Depression

That's not an antidepressant

A Temporary Antidepressant

Depression is a nasty word, even when talking about the weather. The meaning of the term is much nastier when it’s a human affliction, so burdensome like having a ball and chain attached to one’s extremities. Varying degrees of the unpleasant disorder rule over many, more than are imagined, as the perceived stigma for having this disease is assumed to be “weakness of character,” not something an insecure, hurting individual is willing to admit. So the horribly distressed souls learn to live a life of morbid misery, coping by finding whatever gives them temporary relief, according to which level their debilitation has enchained them. Not only that, but having a medical history of taking antidepressants can have an adverse effect on a person’s gain of employment.

My favorites are niacin and now cashews. The latter has been praised recently for its tremendous tenacity with regards to treating depression. The nuts are rich with an amino acid that’s broken down after ingestion to form niacin, an anxiety-reducing, sleep-inducing compound absorbed by the brain; as well as a chemical which is broken down to form a neurotransmitter for maintaining a profound state of ingratiating well-being with feelings of wholesomeness and welcomed contentment.

Vitamins have always been the source for maintaining my mental health. Niacin, when taken in its true form, gives the body a mean rush, or flushing sensation, which is perceived as if blood is surging all at once throughout the entire vascular system. Tingling and thermal reactions are experienced right up to the top of one’s head and hair follicles, down to the very tips of their toes, with their face flushed as if exhibiting embarrassment; and a distinctive tint of red skin is evident on the rest of the body. Not everyone appreciates that reaction like I do, it seems. The drug companies began to make nicotinic acid (niacin), or vitamin B3, utilizing a buffer to eliminate the blood-flow buzz, thus taking the fun out of it. From that point onward, a multivitamin sufficed for me.

Recently I found non-buffered, flush-inducing niacin—500 mg to boot—at the neighborhood pharmacy, while purchasing my monthly box of thirty Breath-Right Nasal Strips, utilized at night when sleeping. The adhesive accoutrements are draped across the ridge of my nose, behind the cartilaginous wing or nostril covers, to open up the nasal passageways and allow me to snooze more soundly. Along with the vitamin B3 and nasal strips, I purchased a liquid spray to use before nodding out, to prevent the dry mouth experienced from having run out of the Breath Rights, and breathing all night through the mouth instead of my proboscis. Procrastination was the cause for the lapse before obtaining the new supply.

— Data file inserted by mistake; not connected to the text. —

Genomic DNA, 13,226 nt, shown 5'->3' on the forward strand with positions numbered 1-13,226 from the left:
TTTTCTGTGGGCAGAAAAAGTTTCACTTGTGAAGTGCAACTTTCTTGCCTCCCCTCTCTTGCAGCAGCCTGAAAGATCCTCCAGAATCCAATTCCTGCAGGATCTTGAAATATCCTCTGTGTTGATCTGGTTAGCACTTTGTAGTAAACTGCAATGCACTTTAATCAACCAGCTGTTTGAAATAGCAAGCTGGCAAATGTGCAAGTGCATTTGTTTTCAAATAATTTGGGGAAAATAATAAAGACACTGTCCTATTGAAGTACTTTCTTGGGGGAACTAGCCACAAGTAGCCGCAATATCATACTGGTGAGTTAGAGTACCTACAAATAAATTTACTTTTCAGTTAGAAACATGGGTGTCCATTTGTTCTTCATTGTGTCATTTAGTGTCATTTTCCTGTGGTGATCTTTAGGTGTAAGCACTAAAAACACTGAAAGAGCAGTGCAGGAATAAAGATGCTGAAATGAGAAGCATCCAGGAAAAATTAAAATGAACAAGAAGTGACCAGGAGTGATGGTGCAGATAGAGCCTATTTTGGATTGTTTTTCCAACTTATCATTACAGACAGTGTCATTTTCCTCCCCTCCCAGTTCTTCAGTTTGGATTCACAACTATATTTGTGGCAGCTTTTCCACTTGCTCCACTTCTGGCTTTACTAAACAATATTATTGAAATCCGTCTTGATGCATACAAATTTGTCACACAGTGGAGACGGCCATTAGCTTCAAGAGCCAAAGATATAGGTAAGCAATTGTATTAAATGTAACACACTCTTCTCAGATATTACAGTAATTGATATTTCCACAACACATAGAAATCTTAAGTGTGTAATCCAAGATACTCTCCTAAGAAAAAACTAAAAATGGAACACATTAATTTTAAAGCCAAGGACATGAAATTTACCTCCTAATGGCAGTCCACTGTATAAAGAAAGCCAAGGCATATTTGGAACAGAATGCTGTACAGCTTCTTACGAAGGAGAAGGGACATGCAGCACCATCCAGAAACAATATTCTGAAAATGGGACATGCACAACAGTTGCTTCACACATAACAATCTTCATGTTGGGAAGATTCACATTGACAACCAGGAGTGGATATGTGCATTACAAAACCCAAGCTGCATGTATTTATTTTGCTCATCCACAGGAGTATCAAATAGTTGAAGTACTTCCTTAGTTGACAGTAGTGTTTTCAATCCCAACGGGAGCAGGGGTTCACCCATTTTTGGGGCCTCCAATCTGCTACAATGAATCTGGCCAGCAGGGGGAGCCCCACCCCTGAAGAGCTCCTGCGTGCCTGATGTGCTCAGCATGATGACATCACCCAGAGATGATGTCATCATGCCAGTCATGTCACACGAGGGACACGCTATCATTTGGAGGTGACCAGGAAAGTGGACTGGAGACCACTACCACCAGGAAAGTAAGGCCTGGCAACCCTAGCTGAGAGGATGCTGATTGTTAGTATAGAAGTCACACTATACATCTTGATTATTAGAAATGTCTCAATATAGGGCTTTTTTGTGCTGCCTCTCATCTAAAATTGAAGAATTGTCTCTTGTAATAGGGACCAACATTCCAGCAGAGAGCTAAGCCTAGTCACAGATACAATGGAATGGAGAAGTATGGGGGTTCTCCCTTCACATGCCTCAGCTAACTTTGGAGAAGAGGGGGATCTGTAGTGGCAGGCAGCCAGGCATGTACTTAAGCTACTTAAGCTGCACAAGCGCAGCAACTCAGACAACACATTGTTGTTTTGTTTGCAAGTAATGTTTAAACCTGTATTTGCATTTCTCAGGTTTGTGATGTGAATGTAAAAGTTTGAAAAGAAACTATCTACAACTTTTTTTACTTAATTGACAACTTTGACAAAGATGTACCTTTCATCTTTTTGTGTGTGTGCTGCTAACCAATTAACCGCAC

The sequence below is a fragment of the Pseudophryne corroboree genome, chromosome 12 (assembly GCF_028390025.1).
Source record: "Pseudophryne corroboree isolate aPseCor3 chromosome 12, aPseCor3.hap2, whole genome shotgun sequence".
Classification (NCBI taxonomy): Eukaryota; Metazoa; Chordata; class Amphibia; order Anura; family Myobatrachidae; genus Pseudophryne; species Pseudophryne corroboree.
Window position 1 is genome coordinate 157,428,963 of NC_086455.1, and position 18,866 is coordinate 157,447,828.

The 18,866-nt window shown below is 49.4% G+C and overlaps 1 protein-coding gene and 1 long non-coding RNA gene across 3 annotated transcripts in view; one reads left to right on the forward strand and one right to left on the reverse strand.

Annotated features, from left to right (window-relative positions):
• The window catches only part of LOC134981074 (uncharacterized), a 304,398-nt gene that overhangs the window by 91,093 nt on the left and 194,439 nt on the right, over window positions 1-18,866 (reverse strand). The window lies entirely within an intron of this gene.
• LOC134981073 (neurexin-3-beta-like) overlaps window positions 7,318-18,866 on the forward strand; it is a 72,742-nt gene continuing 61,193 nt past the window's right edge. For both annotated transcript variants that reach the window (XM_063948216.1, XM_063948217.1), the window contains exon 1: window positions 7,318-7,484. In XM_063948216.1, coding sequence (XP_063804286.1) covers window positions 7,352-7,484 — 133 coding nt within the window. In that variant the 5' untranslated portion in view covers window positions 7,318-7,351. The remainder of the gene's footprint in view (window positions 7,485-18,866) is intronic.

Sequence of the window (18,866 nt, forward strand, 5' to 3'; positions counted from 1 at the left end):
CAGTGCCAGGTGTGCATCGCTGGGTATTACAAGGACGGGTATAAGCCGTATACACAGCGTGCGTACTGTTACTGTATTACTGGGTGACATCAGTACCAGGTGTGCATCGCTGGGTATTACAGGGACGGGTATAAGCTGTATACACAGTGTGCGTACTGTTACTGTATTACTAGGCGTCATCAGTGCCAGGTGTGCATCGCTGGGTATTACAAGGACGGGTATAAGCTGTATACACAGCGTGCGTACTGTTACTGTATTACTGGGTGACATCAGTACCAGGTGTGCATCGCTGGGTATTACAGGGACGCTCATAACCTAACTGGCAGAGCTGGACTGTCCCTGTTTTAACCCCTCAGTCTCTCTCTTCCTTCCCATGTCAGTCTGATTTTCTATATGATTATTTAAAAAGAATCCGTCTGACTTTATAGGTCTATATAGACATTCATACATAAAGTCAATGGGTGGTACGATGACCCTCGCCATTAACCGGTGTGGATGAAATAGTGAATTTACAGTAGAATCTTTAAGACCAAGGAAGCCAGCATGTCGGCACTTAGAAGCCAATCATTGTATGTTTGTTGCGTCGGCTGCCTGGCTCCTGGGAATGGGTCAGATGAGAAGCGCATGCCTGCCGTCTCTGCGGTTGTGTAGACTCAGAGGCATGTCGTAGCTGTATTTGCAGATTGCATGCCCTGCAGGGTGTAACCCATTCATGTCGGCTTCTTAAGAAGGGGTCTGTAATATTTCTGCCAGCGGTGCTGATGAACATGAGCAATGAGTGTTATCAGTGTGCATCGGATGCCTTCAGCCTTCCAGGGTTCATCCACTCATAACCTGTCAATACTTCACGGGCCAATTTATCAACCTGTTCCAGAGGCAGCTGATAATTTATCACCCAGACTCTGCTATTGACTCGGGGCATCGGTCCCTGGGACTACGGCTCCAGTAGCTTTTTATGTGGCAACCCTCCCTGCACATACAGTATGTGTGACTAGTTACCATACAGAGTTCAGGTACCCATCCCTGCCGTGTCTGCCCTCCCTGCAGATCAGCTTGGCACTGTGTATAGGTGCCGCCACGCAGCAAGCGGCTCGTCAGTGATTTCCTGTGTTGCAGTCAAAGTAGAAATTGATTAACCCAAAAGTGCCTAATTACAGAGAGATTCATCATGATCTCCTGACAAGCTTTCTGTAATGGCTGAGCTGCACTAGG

Once again savoring the nicotinic-acid rush, I felt invigorated and full of steam after popping a tablet the following morning. Utilizing the dry-mouth-prevention spray in tandem with the nasal strips during the night before, I slept more soundly and longer than in ages. I couldn’t believe the change, making me want to celebrate and purchase a bottle of booze. While at the PA State Wine and Spirit’s Store, I found three-quarter-liter bottles of my favorite gin were missing from the shelf. The clerk said they were out of it and suggested a new variety of the liquor called “Bluecoat,” distilled by a retired Philadelphia policeman. I decided to try it later that night and got into a very lovely frame of mind as the result.

The preceding, long-winded dissertation was needed in order for me to continue with the red-rash paranoiac extravaganza from part one of this psychological thriller. The resultant skin eruption, occurring several days after the tick bite, looked nothing like anything I had seen during my frantic search on Yahoo or Google, scanning through hundreds of gross, nauseating, eye-opening images of skin disorders. Not one photo showed an aberration like mine, spread completely on both undersides of the forearms, yet not on top; but some were similar to the rash on my feet. It itched like crazy, especially on the first night, bringing me to the brink of insanity from attempting not to scratch for fear of its spreading.